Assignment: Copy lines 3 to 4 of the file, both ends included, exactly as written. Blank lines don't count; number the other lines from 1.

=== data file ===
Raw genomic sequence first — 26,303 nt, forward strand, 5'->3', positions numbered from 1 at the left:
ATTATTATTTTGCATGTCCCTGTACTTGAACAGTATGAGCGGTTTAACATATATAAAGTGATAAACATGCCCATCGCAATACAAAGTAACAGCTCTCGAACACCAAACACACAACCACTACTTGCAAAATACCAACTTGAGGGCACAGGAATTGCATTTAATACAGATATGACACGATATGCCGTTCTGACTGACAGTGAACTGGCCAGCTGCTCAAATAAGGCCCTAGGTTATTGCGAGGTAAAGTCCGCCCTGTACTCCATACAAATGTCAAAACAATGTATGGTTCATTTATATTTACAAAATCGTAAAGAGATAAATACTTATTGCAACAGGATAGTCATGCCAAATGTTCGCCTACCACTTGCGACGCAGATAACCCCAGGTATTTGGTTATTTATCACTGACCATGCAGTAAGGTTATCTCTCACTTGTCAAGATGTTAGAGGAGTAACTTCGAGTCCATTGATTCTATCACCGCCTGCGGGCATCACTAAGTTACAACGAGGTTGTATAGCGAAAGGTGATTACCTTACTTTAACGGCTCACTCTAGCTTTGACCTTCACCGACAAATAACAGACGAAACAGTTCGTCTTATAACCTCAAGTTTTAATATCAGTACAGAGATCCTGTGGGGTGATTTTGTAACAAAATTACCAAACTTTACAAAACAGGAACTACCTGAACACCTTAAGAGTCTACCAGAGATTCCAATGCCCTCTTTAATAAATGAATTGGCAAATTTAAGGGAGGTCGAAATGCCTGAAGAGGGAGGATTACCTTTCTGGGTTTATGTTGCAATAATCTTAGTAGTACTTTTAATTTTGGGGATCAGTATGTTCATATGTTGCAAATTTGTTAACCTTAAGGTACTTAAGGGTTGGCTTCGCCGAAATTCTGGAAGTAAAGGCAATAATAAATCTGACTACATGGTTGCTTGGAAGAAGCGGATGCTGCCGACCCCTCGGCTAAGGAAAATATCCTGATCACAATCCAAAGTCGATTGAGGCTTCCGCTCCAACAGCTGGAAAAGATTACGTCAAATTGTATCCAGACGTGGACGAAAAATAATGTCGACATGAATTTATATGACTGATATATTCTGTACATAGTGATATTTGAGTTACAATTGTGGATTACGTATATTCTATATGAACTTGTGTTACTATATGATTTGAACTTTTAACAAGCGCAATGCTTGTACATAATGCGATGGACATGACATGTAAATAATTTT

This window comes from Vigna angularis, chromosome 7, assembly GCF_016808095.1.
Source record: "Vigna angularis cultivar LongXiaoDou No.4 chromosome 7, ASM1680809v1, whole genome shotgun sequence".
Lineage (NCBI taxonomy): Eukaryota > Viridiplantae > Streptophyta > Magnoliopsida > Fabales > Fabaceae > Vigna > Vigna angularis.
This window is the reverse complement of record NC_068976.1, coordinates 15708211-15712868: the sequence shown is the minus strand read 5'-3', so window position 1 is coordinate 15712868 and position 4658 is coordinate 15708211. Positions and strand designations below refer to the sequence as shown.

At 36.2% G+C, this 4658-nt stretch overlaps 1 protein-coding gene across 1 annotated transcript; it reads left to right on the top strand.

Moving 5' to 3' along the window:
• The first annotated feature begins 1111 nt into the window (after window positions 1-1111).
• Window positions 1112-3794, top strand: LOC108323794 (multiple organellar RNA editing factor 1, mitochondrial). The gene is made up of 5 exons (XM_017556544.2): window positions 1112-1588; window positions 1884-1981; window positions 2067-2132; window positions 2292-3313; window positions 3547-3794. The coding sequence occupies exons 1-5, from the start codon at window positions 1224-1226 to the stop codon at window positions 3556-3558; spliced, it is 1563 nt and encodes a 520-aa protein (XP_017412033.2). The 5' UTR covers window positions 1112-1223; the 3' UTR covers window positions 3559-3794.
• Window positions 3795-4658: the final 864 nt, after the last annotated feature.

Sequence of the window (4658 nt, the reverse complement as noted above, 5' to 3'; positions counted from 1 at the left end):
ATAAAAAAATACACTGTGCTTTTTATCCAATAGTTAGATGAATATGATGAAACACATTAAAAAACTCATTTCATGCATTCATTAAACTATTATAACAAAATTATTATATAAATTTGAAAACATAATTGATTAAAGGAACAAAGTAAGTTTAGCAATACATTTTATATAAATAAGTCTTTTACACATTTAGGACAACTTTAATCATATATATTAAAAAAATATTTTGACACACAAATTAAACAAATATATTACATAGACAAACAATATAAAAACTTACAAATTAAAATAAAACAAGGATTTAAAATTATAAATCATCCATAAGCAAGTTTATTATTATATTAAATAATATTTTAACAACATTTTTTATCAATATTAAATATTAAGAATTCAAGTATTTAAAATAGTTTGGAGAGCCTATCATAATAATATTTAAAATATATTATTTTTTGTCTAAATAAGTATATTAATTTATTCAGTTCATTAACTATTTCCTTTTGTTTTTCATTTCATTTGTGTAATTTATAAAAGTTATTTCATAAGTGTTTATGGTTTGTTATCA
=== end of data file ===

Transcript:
This window comes from Vigna angularis, chromosome 7, assembly GCF_016808095.1.
Source record: "Vigna angularis cultivar LongXiaoDou No.4 chromosome 7, ASM1680809v1, whole genome shotgun sequence".